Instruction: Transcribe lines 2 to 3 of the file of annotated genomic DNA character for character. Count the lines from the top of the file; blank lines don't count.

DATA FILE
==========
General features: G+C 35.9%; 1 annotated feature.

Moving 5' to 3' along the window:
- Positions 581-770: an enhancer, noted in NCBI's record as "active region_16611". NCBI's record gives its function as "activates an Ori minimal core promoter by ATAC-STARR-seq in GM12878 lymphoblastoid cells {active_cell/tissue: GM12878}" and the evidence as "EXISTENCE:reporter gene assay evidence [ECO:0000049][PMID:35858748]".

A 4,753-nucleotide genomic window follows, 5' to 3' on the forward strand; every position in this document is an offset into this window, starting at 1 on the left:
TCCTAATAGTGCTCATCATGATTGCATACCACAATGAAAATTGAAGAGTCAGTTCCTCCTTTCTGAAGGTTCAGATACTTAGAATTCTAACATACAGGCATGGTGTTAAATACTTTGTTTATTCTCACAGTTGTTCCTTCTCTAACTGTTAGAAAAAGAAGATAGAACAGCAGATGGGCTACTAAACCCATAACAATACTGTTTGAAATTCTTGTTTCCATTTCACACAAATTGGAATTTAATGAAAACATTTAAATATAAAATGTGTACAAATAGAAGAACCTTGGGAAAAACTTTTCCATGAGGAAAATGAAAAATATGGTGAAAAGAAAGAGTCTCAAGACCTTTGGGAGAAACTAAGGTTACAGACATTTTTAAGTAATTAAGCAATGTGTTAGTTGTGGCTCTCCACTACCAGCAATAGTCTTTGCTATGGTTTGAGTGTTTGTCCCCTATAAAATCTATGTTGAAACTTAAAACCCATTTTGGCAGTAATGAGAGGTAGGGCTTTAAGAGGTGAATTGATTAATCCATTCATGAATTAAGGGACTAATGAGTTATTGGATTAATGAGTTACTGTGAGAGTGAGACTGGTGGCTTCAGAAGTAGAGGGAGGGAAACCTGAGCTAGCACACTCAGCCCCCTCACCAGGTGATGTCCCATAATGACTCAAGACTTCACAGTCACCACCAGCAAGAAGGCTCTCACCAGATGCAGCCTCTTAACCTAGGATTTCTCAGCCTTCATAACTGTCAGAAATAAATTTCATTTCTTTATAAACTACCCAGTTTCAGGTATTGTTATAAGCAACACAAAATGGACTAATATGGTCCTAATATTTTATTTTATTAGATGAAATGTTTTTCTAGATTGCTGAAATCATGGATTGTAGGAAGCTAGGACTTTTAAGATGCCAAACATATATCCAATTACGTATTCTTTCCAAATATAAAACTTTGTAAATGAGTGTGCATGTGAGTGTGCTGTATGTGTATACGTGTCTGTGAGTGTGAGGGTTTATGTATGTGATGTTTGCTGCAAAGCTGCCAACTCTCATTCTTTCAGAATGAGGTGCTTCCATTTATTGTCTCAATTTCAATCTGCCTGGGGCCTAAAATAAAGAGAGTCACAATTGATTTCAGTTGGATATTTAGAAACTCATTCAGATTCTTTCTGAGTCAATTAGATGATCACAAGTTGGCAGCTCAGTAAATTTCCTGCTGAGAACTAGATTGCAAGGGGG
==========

Moving 5' to 3' along the window:
- Positions 581-770: an enhancer, noted in NCBI's record as "active region_16611". NCBI's record gives its function as "activates an Ori minimal core promoter by ATAC-STARR-seq in GM12878 lymphoblastoid cells {active_cell/tissue: GM12878}" and the evidence as "EXISTENCE:reporter gene assay evidence [ECO:0000049][PMID:35858748]".